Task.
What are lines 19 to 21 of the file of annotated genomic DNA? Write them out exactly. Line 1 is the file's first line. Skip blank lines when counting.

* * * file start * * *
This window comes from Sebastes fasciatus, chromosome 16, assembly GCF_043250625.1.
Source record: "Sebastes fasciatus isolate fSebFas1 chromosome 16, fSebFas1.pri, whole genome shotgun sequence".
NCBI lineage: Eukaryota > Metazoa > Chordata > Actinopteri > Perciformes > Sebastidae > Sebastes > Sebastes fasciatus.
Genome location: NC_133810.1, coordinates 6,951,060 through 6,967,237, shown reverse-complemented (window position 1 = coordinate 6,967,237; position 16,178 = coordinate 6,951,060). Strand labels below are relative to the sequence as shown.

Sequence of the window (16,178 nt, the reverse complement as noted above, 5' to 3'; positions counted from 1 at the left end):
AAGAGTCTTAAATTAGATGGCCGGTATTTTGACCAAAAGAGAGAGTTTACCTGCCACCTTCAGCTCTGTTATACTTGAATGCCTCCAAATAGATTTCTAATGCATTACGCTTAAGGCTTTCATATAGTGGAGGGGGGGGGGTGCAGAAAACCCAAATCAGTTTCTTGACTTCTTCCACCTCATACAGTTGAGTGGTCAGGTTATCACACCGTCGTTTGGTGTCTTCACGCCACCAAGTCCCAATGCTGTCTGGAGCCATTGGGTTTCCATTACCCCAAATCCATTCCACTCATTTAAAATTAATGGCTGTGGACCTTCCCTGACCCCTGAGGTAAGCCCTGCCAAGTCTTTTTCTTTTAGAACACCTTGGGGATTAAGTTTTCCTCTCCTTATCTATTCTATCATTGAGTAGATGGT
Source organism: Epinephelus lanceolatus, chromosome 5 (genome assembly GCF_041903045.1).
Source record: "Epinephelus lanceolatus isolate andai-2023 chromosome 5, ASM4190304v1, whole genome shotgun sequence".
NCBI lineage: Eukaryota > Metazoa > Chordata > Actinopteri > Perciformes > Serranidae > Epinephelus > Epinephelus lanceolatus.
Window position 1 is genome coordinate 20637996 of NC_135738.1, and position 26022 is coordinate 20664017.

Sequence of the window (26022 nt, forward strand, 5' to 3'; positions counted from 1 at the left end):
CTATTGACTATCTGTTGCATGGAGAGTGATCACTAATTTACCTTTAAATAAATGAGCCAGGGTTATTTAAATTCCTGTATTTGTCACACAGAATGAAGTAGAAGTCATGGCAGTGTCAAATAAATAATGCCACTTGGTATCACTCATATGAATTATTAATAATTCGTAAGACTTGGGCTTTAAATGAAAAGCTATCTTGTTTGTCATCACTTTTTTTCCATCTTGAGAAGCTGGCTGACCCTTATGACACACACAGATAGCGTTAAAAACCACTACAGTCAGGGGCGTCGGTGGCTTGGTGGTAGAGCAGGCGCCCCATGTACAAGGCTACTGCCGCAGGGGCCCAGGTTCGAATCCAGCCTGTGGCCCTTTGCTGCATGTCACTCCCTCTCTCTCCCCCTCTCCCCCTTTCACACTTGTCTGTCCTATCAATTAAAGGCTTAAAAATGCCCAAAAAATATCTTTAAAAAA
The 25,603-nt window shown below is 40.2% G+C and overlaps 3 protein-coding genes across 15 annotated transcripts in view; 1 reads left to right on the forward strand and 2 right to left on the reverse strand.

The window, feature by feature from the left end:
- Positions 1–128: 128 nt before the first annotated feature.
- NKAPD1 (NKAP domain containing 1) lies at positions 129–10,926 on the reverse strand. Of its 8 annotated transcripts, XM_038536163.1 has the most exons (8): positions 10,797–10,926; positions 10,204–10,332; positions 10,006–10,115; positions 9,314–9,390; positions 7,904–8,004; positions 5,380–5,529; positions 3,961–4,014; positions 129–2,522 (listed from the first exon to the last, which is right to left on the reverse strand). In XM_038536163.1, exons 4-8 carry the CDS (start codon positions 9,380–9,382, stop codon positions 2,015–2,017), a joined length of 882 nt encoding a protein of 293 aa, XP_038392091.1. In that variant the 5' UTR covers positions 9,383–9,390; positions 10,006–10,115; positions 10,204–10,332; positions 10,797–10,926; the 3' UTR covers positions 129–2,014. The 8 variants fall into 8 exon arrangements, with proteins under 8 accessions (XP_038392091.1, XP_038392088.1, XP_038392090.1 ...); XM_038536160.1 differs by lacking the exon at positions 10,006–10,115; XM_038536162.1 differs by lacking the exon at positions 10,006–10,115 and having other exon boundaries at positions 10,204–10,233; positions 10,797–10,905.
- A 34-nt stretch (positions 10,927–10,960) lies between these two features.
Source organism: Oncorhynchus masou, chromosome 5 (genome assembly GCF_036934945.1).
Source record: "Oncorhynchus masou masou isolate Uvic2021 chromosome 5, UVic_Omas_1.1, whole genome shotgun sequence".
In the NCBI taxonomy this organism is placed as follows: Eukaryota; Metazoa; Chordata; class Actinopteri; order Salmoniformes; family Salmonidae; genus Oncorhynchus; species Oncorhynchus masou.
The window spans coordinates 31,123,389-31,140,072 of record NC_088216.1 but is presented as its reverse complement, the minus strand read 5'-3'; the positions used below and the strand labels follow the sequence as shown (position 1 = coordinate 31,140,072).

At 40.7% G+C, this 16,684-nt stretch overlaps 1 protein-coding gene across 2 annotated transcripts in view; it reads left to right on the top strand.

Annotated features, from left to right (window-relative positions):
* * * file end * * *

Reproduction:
Source record: "Oncorhynchus masou masou isolate Uvic2021 chromosome 5, UVic_Omas_1.1, whole genome shotgun sequence".
In the NCBI taxonomy this organism is placed as follows: Eukaryota; Metazoa; Chordata; class Actinopteri; order Salmoniformes; family Salmonidae; genus Oncorhynchus; species Oncorhynchus masou.
The window spans coordinates 31,123,389-31,140,072 of record NC_088216.1 but is presented as its reverse complement, the minus strand read 5'-3'; the positions used below and the strand labels follow the sequence as shown (position 1 = coordinate 31,140,072).